House Republicans on Friday announced that they have filed a long-awaited legal suit challenging President Obama’s “unilateral actions” on the Affordable Care Act’s implementation.

Speaker John A. Boehner (R-Ohio) announced the lawsuit's filing minutes after he publicly denounced another of the president's executive moves, this on the decision that will provide relief to millions of illegal immigrants here, part of what Republicans have labeled the "imperial presidency."

"If this president can get away with making his own laws, future presidents will have the ability to as well. The House has an obligation to stand up for the Constitution, and that is exactly why we are pursuing this course of action," Boehner said in a statement.

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The suit is filed in the U.S. District Court for the District of Columbia, the federal courthouse where most battles between the executive and legislative branches gets resolved. It will be led by Jonathan Turley, the law professor at the George Washington University Law School, who is the third legal adviser to handle the case.

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Two other law firms had been hired to take the case but then later dropped the case, with Republicans saying they had received political pressure from partners to bow out and Democrats charging the case has no constitutional merits.

The House passed a resolution in July that paved the way for this legal challenge. The suit focuses specifically on the administration’s decision to delay the health-care law's employer mandate and cost-sharing payments made to insurance companies. Regarding the cost-sharing payments, the house GOP accuses the administration of "unlawfully and unconstitutionally" using a Treasury Department account to transfer funds to insurance companies.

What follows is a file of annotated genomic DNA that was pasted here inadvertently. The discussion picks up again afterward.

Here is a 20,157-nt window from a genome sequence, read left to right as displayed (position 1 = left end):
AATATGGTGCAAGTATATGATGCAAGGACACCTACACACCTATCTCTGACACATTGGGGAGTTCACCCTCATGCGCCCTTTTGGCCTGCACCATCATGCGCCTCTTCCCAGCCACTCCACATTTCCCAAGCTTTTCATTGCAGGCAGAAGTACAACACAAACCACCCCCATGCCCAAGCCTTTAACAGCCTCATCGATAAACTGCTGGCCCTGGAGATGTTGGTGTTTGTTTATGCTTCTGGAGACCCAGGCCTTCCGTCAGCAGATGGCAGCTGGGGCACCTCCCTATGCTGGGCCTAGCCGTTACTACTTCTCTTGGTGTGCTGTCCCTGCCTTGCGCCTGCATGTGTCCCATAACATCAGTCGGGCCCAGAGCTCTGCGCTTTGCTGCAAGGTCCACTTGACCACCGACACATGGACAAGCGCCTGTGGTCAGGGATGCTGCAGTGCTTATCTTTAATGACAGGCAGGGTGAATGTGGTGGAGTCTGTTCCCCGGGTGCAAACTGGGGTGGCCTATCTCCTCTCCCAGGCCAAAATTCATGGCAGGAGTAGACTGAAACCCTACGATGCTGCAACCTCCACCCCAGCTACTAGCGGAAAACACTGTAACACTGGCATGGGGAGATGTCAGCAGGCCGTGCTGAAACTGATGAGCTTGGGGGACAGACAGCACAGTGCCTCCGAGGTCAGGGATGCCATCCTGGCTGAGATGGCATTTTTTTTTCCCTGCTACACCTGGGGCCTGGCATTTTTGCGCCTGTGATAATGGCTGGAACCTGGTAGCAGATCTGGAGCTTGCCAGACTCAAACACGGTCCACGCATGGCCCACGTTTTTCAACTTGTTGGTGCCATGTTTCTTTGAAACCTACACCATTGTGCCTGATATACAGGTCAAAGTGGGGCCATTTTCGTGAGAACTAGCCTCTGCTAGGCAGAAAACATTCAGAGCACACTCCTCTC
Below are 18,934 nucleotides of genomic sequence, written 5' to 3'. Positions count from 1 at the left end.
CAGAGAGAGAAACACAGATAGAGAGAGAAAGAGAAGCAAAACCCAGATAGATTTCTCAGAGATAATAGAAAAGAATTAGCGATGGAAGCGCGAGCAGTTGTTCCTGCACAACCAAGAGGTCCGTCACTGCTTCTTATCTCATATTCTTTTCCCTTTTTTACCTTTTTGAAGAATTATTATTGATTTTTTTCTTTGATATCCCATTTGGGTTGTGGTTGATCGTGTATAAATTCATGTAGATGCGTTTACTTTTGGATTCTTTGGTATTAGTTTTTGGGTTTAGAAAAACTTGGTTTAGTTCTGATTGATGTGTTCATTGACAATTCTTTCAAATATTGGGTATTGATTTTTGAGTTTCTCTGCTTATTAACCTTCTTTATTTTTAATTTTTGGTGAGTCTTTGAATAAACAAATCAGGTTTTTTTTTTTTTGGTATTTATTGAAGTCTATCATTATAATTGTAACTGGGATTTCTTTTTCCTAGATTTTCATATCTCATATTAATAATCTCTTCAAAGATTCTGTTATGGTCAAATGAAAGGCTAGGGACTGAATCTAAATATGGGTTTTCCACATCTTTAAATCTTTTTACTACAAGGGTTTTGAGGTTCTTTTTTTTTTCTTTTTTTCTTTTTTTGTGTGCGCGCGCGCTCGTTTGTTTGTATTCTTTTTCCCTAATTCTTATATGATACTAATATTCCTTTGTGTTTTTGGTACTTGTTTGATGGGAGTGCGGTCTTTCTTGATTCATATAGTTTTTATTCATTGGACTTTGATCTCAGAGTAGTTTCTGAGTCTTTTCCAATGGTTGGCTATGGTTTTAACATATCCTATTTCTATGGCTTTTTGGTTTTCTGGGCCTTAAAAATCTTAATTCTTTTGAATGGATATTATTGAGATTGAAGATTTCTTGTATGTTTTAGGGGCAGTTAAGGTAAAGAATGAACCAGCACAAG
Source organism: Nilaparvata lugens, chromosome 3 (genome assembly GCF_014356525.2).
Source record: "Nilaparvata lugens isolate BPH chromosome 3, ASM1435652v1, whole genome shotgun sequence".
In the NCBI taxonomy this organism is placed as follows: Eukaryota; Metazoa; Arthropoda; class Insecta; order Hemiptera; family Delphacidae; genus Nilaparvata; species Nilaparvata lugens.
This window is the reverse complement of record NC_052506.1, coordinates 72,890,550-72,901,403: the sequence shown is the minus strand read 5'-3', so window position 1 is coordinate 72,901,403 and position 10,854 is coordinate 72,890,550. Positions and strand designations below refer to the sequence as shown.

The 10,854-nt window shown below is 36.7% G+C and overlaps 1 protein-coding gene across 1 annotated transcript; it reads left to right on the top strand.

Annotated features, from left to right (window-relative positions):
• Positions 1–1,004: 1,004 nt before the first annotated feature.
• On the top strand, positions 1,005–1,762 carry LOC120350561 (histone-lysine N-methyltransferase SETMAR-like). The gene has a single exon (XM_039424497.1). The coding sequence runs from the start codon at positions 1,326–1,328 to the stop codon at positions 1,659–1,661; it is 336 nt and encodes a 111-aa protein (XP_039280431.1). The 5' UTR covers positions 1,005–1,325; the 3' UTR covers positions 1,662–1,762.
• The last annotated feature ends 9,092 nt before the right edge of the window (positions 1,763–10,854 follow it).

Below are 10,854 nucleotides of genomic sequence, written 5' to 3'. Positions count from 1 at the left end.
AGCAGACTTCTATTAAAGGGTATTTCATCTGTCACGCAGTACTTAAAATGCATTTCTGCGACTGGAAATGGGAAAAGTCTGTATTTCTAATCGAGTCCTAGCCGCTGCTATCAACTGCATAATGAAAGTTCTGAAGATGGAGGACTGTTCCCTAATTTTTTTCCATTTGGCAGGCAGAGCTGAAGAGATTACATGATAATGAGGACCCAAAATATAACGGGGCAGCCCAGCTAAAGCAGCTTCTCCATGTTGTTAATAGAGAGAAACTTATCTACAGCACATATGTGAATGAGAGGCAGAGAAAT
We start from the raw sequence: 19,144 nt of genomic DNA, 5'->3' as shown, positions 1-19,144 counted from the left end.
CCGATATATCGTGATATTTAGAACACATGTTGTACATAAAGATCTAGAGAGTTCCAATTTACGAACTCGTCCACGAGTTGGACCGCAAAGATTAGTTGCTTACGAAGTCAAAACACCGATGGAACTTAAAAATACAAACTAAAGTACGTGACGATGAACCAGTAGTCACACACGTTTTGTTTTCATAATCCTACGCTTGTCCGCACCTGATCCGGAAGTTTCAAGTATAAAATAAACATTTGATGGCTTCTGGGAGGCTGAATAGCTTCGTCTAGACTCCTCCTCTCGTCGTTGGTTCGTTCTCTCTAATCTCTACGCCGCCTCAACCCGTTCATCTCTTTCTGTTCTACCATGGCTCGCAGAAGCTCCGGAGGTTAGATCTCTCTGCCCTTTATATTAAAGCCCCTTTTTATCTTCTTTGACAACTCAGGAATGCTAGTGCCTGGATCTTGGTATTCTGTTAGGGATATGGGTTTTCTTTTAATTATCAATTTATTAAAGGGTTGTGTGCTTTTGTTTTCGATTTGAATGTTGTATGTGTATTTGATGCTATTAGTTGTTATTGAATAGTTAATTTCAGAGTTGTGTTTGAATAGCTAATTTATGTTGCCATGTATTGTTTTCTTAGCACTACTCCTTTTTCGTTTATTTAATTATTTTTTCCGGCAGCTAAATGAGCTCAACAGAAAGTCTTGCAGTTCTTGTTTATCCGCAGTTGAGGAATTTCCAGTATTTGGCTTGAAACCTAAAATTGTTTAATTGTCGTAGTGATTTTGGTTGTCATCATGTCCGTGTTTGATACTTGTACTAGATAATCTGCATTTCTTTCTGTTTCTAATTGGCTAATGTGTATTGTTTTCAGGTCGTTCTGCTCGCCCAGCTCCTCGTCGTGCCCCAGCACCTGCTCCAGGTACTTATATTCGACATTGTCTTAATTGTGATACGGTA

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The lawsuit was filed specifically against the secretaries of the Treasury and the department of Health and Human Services.

The focus of the case has some legal irony. Republicans are focusing on Obama's move to delaying portions of the law that mandated individuals must purchase health insurance or else face certain tax penalties. As the rollout of the law became increasingly chaotic in 2013, Obama issued an order to delay portions of the mandate.

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Republicans contend that he could not manipulate that portion of the law without congressional input. However, the individual mandate, as it is known, is the cornerstone of the Affordable Care Act and Republicans had tried previously to get legal rulings that it was unconstitutional, losing a 2012 case before the Supreme Court on the matter.

Now, in their challenge on executive actions, the House GOP are confronting Obama for altering that portion of the law.

In recent weeks, some Republicans have pushed for including the immigration order in the lawsuit against the president, but that is not the case for now.

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